Diesel cars are known to produce higher levels of some pollutants than petrol cars, in particular very small particulates and nitrogen oxides. However, tough new EU standards applicable to both engine types from 2000 are expected to significantly reduce emissions. In addition, diesel engines are widely seen as contributing less to global warming than petrol versions because they are 20-25% more fuel efficient.
According to the Swedish EPA, though diesel cars have been made considerably cleaner over the last ten years, improvements in petrol-driven cars from exhaust emission control technology have far outstripped this trend. The agency calculates that emissions from new cars of nitrogen oxides will double and particulates will both more than double if current diesel sales trends are maintained.
"It's not enough that we have [the new EU] limits for 2000 and 2005," an agency official told ENDS Daily. "In Sweden we have to come down more. Higher nitrogen oxides, particulates and carcinogenic [substances] emissions levels from diesel...are hampering our national environmental goals. We have long-term goals and they are not being met."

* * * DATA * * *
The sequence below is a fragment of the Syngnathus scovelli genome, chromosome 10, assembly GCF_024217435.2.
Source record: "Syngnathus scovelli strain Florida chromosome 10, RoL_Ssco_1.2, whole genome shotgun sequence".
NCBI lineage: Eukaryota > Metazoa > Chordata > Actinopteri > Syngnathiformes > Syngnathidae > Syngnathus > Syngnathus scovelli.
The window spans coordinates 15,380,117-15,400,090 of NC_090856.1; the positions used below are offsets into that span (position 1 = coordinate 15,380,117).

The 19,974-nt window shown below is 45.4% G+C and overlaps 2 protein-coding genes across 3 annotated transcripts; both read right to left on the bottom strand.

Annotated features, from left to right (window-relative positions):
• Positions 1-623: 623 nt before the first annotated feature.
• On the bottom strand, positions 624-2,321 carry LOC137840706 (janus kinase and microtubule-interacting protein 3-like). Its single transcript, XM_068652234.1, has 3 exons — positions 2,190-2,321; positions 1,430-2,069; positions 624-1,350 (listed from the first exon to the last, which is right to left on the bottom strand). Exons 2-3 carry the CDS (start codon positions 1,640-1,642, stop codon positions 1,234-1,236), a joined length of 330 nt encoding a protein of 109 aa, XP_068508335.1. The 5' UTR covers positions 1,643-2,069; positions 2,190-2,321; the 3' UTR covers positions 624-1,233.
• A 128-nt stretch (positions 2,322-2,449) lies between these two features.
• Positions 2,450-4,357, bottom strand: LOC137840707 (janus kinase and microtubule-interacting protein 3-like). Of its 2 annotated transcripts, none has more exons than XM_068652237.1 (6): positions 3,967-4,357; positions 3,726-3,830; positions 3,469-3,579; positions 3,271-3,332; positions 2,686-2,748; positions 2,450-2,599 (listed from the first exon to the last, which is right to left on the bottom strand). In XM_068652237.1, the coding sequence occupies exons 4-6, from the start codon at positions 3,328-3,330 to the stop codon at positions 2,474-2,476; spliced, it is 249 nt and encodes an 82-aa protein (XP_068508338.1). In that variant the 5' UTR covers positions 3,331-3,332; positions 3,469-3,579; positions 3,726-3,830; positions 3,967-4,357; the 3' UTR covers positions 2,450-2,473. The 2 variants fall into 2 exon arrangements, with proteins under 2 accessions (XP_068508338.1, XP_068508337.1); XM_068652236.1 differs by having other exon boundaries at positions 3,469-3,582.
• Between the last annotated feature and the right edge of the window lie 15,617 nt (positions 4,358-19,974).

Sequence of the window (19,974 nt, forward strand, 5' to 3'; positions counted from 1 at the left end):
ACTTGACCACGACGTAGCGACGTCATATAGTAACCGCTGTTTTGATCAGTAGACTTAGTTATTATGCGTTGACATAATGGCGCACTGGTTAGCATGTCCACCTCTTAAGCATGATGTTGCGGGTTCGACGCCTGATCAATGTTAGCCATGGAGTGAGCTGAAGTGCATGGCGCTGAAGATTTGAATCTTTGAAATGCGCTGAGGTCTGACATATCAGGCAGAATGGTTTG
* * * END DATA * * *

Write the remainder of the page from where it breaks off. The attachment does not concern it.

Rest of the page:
The study was launched in response to growing sales of diesel cars in Sweden, which reached 15% of new car sales this year compared with 1% at the beginning of the decade. Similar trends is also apparent in other EU countries. Diesel car sales in France exceeded 50% for the first time recently, prompting calls by environment minister Dominique Voynet for diesel tax benefits to be withdrawn.
The Swedish EPA backs up its argument for cutting sales of diesel cars by challenging conventional wisdom about their carbon dioxide emissions and therefore their contribution to global warming. Advertisements for diesel cars "put great stress" on their fuel efficiency, the agency says. But carbon dioxide emissions per litre of diesel are actually 15% higher than for petrol, it says, and therefore increasing diesel car sales from 1% to 20% would only cut total CO2 emissions by a "negligible" 1-2%.
An official from the European car manufacturers' association Acea responded that making comparisons between new diesel and petrol cars was "very difficult and very delicate". He said that new catalyst technology was under development that would further reduce diesel car emissions.
Swedish EPA, tel: +46 8 698 1000.
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